Turkish academics tell ministry that evolution theory excluded from curriculum ‘only in Saudi Arabia’

Turkish academics tell ministry that evolution theory excluded from curriculum ‘only in Saudi Arabia’

Turkish academics tell ministry that evolution theory excluded from curriculum ‘only in Saudi Arabia’ Academics from top universities in Turkey have told the Education Ministry that evolutionary theory is excluded from curriculum “only in Saudi Arabia,” after the ministry removed the subject from its formal new curriculum. 

The academics from Boğaziçi University, Middle East Technical University, Bilkent University, Hacettepe University and Ankara University, as well as from a number of science associations, criticized the exclusion of evolution theory from the curriculum. 

The Education Ministry had set up an online platform between Jan. 13 and Feb. 10 to canvass the views of the public on 52 different classes in the draft curriculum, apart from the religion and morality class. It was then observed that the “Origin of Life and Evolution” chapter was removed from the biology class in the last year of high school, changed to a new “Creatures and Evolution” chapter to be studied later. 

Many people making suggestions about the curriculum said the theory of evolution should be taught in the fourth year of high school.

In a report presented to Deputy Education Minister Orhan Erdem, the university academics stressed that the only country that does not have evolution theory in its curriculum is Saudi Arabia, daily Habertürk reported on March 1. 

“The common route of living beings and the subject of evolution should be included in the curriculum from the very first stages of elementary school. The subjects of Science and Technology classes in elementary schools should be presented with a perspective that would make students connect it with the subjects they see in future years, and should provide them with an evolutionary point of view,” the academics’ appeal stated, adding that issues on evolutionary biology should be involved in the curriculum starting from fifth grade.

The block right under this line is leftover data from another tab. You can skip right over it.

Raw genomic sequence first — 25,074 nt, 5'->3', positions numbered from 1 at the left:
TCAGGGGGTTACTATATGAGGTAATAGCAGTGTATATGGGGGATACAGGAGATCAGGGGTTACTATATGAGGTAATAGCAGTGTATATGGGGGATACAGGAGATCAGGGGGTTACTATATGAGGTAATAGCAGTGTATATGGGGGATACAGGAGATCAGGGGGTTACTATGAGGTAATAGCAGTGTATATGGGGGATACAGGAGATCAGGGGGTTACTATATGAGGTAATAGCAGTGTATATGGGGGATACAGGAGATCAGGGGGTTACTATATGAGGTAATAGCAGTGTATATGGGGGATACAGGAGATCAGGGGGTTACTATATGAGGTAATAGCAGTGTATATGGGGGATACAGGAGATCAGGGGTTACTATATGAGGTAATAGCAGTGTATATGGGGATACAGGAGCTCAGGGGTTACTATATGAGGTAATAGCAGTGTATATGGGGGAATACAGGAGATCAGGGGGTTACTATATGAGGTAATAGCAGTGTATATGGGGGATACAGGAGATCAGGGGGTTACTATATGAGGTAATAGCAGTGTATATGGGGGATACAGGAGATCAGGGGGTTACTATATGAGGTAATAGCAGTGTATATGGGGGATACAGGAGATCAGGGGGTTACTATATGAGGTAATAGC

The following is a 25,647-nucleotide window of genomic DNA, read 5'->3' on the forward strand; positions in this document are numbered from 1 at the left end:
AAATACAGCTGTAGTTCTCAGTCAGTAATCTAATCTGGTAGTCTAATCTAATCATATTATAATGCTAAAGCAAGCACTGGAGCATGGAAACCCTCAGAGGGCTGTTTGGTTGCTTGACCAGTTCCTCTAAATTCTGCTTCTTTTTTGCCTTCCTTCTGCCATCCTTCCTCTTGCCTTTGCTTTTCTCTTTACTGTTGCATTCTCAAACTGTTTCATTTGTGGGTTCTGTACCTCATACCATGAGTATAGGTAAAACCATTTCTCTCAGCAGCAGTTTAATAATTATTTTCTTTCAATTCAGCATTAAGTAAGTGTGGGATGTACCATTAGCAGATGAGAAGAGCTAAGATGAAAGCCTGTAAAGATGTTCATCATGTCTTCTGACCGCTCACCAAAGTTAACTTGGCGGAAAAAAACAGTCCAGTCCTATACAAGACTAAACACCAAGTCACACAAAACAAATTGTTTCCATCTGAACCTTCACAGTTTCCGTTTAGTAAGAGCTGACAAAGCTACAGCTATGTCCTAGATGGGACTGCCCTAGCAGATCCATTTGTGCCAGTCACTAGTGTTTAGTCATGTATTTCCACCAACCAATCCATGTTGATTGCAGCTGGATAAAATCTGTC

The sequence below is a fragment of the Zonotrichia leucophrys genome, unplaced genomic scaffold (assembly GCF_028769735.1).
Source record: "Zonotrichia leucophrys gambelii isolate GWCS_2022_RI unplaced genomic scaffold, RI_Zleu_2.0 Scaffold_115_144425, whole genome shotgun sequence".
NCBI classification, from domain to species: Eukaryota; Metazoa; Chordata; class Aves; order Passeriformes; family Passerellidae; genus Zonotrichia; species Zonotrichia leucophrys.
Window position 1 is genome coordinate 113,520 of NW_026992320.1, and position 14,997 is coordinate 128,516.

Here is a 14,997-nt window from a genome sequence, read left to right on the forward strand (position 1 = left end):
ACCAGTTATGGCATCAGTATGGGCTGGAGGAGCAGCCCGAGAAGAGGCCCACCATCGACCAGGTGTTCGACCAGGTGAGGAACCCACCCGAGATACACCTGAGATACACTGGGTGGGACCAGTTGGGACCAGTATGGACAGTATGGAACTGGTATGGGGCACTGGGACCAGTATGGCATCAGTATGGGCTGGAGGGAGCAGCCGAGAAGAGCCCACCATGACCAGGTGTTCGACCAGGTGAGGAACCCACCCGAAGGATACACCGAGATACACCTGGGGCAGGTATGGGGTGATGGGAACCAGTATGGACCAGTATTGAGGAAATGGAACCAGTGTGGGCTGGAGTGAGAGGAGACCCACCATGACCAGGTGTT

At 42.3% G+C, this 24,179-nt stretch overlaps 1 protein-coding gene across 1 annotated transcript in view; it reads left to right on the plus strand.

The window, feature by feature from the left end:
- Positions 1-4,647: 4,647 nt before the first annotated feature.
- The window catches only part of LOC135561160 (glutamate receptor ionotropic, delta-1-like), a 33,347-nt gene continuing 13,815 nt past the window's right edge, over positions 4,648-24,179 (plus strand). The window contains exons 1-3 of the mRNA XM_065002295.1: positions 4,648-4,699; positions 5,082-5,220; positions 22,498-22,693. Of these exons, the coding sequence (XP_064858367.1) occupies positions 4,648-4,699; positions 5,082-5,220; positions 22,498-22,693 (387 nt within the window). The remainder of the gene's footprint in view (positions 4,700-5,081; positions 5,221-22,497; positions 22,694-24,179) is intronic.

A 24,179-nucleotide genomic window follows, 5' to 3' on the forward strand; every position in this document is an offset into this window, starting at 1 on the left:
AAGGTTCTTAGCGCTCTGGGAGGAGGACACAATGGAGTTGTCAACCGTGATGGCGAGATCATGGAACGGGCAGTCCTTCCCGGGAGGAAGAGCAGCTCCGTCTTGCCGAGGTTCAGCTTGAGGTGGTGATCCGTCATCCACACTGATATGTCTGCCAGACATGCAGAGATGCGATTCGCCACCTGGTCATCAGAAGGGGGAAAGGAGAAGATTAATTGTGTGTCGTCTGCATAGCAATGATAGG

Giving examples from practices implemented in other countries, the academics stated that education on nature and ecology starts in pre-school education in Finland. 

“Starting from the seventh grade, evolution theory is taught in an extensive and detailed way in Finland. Biology education at high-school consists of five books. In 2016, evolution theory’s content was made richer and the biology education was restructured within the context of evolution theory,” the report added.
Another country referenced in the report is Iran, with the academics noting that fossils are included as part of the course on world history in the fifth grade of elementary school. 

“In the last year of middle school, the biology book includes speciation, evolution, genetics and dynamics of population under the main title of ‘Routes of Life.’ It also includes information on evolution and population genetics. There are 60 pages in the book on evolution and 11 pages on Darwin’s theory of evolution,” the report said. 

Britain and the U.S. were among other examples given by the academics, who said students in Britain are introduced to fossils in third grade. 

“Starting from the fourth grade, students in the U.K. learn how to classify the species and say humans are part of the animal world. In seventh and ninth grades it’s handled more broadly. In the U.S., evolution theory is taught to students as one of the main four ideas of biology starting from second grade and this continues in high school,” it added. 

Similar practices are implemented Georgia and Canada, the report noted.

“In Georgia, evolutionary biology is included in every level of education. In Canada, even though there are differences between the states, generally the evolutionary concepts are handled starting from elementary school. In 11th and 12th grades, the issues on evolution are handled in a broad and detailed way,” it also said.